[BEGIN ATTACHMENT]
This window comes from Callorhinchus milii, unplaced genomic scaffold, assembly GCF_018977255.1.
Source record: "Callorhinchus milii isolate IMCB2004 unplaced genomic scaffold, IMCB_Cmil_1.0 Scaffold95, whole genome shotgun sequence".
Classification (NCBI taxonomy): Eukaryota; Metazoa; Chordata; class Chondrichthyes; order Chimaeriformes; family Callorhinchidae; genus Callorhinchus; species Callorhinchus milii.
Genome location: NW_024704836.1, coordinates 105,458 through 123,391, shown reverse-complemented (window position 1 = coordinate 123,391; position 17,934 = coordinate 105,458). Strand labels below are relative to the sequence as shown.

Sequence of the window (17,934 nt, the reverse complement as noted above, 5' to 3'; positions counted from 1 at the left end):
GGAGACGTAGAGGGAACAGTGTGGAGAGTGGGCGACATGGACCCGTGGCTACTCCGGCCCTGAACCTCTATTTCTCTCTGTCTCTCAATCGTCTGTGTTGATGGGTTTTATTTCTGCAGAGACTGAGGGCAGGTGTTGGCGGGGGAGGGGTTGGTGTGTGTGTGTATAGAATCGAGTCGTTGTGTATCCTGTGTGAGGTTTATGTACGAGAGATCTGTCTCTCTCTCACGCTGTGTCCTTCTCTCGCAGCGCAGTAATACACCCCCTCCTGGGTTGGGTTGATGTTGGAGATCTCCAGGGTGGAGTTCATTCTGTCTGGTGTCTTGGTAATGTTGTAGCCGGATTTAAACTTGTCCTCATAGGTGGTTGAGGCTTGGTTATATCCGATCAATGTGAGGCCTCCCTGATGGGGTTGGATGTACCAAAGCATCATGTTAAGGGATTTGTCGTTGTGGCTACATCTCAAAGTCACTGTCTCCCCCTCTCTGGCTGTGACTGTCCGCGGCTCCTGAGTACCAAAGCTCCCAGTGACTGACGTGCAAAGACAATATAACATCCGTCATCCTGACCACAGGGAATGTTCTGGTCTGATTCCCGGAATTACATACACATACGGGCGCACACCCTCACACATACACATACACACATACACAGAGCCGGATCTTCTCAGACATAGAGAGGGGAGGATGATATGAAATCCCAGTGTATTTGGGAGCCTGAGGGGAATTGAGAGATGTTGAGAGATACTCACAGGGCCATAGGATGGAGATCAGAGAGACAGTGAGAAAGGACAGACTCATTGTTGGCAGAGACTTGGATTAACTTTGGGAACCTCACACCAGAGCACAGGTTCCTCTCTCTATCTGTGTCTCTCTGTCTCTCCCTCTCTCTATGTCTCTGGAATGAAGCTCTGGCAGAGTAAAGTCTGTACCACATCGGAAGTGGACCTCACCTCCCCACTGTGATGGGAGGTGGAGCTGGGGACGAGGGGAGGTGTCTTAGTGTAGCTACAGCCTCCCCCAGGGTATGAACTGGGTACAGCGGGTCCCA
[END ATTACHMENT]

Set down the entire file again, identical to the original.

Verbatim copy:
This window comes from Callorhinchus milii, unplaced genomic scaffold, assembly GCF_018977255.1.
Source record: "Callorhinchus milii isolate IMCB2004 unplaced genomic scaffold, IMCB_Cmil_1.0 Scaffold95, whole genome shotgun sequence".
Classification (NCBI taxonomy): Eukaryota; Metazoa; Chordata; class Chondrichthyes; order Chimaeriformes; family Callorhinchidae; genus Callorhinchus; species Callorhinchus milii.
Genome location: NW_024704836.1, coordinates 105,458 through 123,391, shown reverse-complemented (window position 1 = coordinate 123,391; position 17,934 = coordinate 105,458). Strand labels below are relative to the sequence as shown.

Sequence of the window (17,934 nt, the reverse complement as noted above, 5' to 3'; positions counted from 1 at the left end):
GGAGACGTAGAGGGAACAGTGTGGAGAGTGGGCGACATGGACCCGTGGCTACTCCGGCCCTGAACCTCTATTTCTCTCTGTCTCTCAATCGTCTGTGTTGATGGGTTTTATTTCTGCAGAGACTGAGGGCAGGTGTTGGCGGGGGAGGGGTTGGTGTGTGTGTGTATAGAATCGAGTCGTTGTGTATCCTGTGTGAGGTTTATGTACGAGAGATCTGTCTCTCTCTCACGCTGTGTCCTTCTCTCGCAGCGCAGTAATACACCCCCTCCTGGGTTGGGTTGATGTTGGAGATCTCCAGGGTGGAGTTCATTCTGTCTGGTGTCTTGGTAATGTTGTAGCCGGATTTAAACTTGTCCTCATAGGTGGTTGAGGCTTGGTTATATCCGATCAATGTGAGGCCTCCCTGATGGGGTTGGATGTACCAAAGCATCATGTTAAGGGATTTGTCGTTGTGGCTACATCTCAAAGTCACTGTCTCCCCCTCTCTGGCTGTGACTGTCCGCGGCTCCTGAGTACCAAAGCTCCCAGTGACTGACGTGCAAAGACAATATAACATCCGTCATCCTGACCACAGGGAATGTTCTGGTCTGATTCCCGGAATTACATACACATACGGGCGCACACCCTCACACATACACATACACACATACACAGAGCCGGATCTTCTCAGACATAGAGAGGGGAGGATGATATGAAATCCCAGTGTATTTGGGAGCCTGAGGGGAATTGAGAGATGTTGAGAGATACTCACAGGGCCATAGGATGGAGATCAGAGAGACAGTGAGAAAGGACAGACTCATTGTTGGCAGAGACTTGGATTAACTTTGGGAACCTCACACCAGAGCACAGGTTCCTCTCTCTATCTGTGTCTCTCTGTCTCTCCCTCTCTCTATGTCTCTGGAATGAAGCTCTGGCAGAGTAAAGTCTGTACCACATCGGAAGTGGACCTCACCTCCCCACTGTGATGGGAGGTGGAGCTGGGGACGAGGGGAGGTGTCTTAGTGTAGCTACAGCCTCCCCCAGGGTATGAACTGGGTACAGCGGGTCCCA